National

69% oppose change to Japanese Constitution's war-renouncing Article 9, poll shows

Jiji

A Jiji Press public opinion poll has found 69 percent of all respondents oppose a revision to war-renouncing Article 9 of the Constitution.

Those opposing such a change outpaced those in favor even among supporters of Prime Minister Shinzo Abe’s Cabinet, according to the survey, conducted by mail in May on 2,000 people aged 18 or older nationwide. Valid responses came from 51.3 percent.

Of all respondents, 29.9 percent supported a revision to Article 9.

Those opposing such an amendment accounted for 56.9 percent among the male respondents. The share was far higher at 80 percent among women.

Abe has expressed his eagerness to revise the article to add a provision that recognizes the Self-Defense Forces.

Among the respondents who do not support his Cabinet, those opposing a revision to the article totaled 77.1 percent, against 22.1 percent who said the article should be amended.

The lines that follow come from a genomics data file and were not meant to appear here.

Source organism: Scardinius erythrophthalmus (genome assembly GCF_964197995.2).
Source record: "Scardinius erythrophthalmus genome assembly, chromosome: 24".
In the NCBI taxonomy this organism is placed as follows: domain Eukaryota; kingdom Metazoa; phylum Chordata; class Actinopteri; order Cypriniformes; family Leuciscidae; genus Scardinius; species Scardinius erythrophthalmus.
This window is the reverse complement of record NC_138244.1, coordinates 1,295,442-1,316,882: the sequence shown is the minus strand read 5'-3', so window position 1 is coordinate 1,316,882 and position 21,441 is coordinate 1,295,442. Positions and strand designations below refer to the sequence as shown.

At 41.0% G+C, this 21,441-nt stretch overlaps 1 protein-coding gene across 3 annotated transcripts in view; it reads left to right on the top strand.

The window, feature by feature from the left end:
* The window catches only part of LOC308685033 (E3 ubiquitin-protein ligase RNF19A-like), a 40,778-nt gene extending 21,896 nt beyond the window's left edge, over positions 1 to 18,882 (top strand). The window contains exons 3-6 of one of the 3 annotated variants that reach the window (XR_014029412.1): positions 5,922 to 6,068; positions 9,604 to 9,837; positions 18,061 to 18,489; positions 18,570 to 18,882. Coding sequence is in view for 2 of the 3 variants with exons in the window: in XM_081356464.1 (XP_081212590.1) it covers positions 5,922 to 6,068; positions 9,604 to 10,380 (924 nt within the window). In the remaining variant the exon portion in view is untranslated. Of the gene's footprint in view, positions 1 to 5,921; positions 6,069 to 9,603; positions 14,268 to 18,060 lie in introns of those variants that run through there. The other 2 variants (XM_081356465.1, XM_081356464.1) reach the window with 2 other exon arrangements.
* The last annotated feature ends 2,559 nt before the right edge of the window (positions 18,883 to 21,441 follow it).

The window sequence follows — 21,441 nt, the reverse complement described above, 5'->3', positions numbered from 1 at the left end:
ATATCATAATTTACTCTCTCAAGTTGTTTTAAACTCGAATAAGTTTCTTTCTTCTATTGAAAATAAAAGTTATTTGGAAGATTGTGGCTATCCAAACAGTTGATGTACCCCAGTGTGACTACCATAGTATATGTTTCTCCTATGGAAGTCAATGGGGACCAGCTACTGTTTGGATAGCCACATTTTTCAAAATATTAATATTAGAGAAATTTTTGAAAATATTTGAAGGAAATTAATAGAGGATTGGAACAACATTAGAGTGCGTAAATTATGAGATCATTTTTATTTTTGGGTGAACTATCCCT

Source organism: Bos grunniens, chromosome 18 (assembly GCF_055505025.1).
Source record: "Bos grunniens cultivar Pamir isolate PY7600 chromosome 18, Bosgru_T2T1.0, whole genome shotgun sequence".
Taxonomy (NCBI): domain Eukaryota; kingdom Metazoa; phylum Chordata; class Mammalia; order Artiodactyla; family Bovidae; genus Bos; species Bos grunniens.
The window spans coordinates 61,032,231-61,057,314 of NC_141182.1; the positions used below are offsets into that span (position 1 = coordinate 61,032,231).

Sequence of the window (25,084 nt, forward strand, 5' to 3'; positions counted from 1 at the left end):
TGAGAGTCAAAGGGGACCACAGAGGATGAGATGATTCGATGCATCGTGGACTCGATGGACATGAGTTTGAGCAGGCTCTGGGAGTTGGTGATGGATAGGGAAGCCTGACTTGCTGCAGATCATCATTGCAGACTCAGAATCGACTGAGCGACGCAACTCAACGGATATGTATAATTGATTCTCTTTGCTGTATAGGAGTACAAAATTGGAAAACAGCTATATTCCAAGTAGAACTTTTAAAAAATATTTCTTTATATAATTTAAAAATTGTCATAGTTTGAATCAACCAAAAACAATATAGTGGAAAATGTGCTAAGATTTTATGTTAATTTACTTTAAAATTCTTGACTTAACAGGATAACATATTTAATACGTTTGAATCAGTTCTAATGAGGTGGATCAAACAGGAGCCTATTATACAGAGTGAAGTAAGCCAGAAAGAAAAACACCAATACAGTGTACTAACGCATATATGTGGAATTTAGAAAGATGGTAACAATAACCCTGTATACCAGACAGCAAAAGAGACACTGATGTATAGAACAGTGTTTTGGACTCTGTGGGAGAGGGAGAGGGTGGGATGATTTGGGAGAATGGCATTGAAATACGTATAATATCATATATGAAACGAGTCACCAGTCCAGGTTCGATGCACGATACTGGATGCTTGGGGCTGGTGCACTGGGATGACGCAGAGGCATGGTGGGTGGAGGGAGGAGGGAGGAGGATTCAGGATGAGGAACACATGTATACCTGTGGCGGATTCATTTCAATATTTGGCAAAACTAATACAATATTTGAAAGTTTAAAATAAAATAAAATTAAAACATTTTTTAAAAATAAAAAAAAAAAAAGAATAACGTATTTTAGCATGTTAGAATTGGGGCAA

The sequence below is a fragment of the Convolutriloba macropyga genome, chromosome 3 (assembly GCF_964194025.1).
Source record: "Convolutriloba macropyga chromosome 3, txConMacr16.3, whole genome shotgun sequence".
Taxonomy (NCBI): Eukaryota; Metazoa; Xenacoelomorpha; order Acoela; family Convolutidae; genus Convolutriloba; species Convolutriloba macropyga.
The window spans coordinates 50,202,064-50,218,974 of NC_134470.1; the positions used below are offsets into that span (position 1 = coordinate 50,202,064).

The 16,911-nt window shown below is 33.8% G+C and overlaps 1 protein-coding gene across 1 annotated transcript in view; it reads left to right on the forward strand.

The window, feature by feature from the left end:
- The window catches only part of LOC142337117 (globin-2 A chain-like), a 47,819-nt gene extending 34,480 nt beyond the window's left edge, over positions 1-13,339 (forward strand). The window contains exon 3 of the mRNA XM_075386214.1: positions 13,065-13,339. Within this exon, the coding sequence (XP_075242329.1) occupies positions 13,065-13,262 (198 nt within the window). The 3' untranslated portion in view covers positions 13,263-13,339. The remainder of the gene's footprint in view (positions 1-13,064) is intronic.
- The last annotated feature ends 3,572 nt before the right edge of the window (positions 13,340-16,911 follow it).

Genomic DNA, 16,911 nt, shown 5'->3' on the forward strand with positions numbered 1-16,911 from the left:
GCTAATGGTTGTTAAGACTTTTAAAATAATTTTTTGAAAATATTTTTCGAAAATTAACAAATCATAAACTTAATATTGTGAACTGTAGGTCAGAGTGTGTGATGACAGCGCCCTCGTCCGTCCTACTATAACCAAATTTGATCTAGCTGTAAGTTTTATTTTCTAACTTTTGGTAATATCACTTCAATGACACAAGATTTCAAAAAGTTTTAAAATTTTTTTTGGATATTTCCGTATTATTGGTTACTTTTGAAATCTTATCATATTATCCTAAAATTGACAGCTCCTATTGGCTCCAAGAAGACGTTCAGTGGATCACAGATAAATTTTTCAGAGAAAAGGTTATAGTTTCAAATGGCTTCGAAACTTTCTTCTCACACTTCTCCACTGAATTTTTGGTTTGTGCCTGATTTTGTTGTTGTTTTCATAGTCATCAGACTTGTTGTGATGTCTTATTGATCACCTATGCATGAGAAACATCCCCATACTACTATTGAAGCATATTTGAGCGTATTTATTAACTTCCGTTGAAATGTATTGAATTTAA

Opponents accounted for 56.8 percent among the supporters of the Abe Cabinet, exceeding 41.9 percent who backed a change to Article 9.

Asked to choose reasons for opposing a revision to the article, with multiple answers allowed, the biggest percentage, at 76.2 percent, selected the answer that the article significantly contributed to the peace and stability after the end of World War II.

The second most popular answer, which drew 56 percent, was that the article stops the country from becoming a military power.

Meanwhile, 26.9 percent chose the answer that a revision to the article is unnecessary because the government can change its interpretation of the Constitution, while 17.5 percent picked the answer that such an amendment would damage international relations, particularly ties with other Asian countries.

Asked about a revision to the Constitution, 46 percent expressed support while 52.4 percent opposed.

Among the advocates, the most popular answer on reasons for their selection was that the top charter is outdated, while opponents’ most popular answer was that pacifism embraced in the Constitution stops Japan from becoming a military power.

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